Last week this email from my friend Steve arrived sandwiched between his weekly review of the latest "Castle" episode, and another newsy note. I offer it here for your consideration - pasted totally on the assumption that had I asked permission, Steve would have granted.
...found this on the first page of Olen Steinhauer's Victory Square and had to stop and catch my breath....
Set up sentence from preceding paragraph: In the cold wind blowing through from the Adriatic, a basic truth came back to me: Old men die every day.
They submit in overstuffed chairs across from blaring televisions, slip in the bathtub, sink deep into hospital beds. They tumble down the stairwells of barren apartment blocks and face heart failure in swimming pools and restaurants and crowded buses. Some, already sleeping on the street, go quietly, while others take care of it themselves, because that’s the only power left to them. Their wives are dead and their friends as well; their children have fled from the stink of mortality.
Sleeping pills, razors, high terraces and bridges. Usually, old men go alone.
Powerful stuff, right? Sometimes we don't have to consume page upon page to find that one kernel that bursts with truth and dignity. Too often I skim lengthy narrative passages deeming them time consuming, throw away bits offering little to move the plot along. A self preservation technique I developed in college or grad school, I guess. After reading the above, I promised myself that whatever book I chose next would be read with care - line by line - word for word - no skimming, skipping or accidental page turning.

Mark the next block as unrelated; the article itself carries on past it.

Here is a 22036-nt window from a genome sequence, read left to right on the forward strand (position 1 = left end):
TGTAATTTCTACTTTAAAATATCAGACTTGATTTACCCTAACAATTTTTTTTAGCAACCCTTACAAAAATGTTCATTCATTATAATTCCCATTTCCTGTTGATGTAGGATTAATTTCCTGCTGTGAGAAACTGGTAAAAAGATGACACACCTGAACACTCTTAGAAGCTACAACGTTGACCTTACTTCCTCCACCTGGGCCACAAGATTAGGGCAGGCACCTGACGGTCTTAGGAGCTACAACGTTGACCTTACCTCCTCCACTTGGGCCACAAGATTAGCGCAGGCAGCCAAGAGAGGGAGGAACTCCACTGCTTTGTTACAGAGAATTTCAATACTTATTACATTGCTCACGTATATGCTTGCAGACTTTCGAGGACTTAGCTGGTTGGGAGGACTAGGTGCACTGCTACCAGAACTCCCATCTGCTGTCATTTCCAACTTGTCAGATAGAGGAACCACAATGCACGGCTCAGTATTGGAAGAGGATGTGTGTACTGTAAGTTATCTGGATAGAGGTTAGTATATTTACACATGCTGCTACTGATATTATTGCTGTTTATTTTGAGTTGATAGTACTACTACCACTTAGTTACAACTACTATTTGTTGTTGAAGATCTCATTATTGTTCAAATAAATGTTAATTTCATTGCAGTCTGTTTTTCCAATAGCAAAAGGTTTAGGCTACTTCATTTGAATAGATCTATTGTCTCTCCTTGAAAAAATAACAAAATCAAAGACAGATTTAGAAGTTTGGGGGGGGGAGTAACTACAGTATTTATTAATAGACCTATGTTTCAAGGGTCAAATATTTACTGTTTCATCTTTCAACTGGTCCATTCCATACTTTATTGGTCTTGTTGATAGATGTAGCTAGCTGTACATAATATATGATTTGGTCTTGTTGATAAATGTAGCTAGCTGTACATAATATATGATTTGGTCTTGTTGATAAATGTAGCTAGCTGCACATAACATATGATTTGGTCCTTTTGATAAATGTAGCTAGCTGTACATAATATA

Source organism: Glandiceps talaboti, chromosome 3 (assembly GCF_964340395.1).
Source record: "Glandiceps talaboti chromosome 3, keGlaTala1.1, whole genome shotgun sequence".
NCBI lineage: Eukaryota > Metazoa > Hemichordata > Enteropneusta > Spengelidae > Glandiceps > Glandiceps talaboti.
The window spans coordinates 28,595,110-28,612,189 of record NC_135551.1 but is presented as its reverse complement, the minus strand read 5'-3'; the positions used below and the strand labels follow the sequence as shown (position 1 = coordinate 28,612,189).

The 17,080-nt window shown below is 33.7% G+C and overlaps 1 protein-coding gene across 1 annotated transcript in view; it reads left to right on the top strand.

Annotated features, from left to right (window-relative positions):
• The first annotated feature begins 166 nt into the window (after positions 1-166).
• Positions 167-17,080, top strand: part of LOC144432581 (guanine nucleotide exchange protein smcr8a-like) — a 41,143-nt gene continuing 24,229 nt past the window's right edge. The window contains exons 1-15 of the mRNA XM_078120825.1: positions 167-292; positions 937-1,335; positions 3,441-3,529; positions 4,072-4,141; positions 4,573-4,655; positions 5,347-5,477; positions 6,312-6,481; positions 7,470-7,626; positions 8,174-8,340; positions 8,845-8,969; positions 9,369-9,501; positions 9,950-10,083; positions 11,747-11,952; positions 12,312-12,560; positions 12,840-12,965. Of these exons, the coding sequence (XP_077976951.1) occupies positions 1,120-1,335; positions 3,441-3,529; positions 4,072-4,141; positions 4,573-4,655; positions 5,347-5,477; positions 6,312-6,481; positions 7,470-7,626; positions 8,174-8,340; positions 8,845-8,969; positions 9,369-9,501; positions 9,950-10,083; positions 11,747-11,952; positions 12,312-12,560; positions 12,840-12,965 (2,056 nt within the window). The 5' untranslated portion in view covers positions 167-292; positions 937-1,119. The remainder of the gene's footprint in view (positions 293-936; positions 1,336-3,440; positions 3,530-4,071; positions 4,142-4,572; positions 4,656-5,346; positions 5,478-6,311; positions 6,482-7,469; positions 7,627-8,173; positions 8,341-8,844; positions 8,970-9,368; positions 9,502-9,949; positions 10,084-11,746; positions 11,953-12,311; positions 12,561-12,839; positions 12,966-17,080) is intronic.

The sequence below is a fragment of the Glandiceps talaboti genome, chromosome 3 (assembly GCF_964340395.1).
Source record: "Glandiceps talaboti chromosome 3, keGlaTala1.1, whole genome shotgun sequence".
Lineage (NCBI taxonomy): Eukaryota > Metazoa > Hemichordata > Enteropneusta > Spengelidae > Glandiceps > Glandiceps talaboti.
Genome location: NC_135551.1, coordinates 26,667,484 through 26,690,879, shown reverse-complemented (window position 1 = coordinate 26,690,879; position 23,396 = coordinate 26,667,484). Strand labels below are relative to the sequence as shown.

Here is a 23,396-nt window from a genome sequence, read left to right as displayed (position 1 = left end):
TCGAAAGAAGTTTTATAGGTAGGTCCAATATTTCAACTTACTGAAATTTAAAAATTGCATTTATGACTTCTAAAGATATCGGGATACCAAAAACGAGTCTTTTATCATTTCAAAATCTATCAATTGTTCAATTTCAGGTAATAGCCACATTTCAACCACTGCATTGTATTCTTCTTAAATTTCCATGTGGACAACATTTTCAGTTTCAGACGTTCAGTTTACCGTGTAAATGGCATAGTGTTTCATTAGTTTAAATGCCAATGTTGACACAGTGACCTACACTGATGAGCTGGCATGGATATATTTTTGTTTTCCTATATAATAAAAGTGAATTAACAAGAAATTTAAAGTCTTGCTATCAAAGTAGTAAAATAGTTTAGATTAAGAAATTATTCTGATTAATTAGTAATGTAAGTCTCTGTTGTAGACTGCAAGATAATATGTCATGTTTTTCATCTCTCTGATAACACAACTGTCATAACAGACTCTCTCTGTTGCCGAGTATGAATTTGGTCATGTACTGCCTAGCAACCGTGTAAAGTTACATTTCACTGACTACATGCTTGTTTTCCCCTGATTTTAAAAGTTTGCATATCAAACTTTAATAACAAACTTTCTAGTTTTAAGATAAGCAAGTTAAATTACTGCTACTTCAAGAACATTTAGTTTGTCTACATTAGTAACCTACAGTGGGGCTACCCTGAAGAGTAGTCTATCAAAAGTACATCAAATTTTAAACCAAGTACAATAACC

There, on page 27 of Isabel Allende's Ripper I found the most inviting sensory passage.
She catalogued people by scent: her grandfather, Blake - smelled of gentleness - a mixture of wool sweaters and chamomile; Bob, her father, of strength - metal, tobacco, and aftershave; Bradley, her boyfriend, of sensuality, sweat and chlorine; and Ryan smelled of reliability and confidence, a doggy aroma that was the most wonderful fragrance in the world. As for her mother, Indiana, steeped in the essential oils for her treatment room, she smelled of magic.
This is not the Allende I remember from the House of the Spirits or the bits of Paula that I read years ago. Amanda, nerdy, intelligent, wise beyond her years, plays an on-line game favored by loners called "Ripper". Bored with the fiction of the game, but fascinated with Scandinavian crime novels, Amanda proposes that the group take their sleuthing into the real world. Using their honed skills of observation, deduction and common sense, and aided by information skillfully culled from bits and pieces of conversations with Amanda's chief of homicide father, the group sets out to solve a string of murders in the San Francisco area.
Nope, this isn't simple Nancy Drew stuff. Although Allende drifts from her usual magical realism, feminist fare with undeniable autobiographical elements, her lush style shines. The title hints at gore, that's for sure, but so far, it's the characters and the artistry that take the lead. More next week....after I have read every single word.
Thanks for stopping by.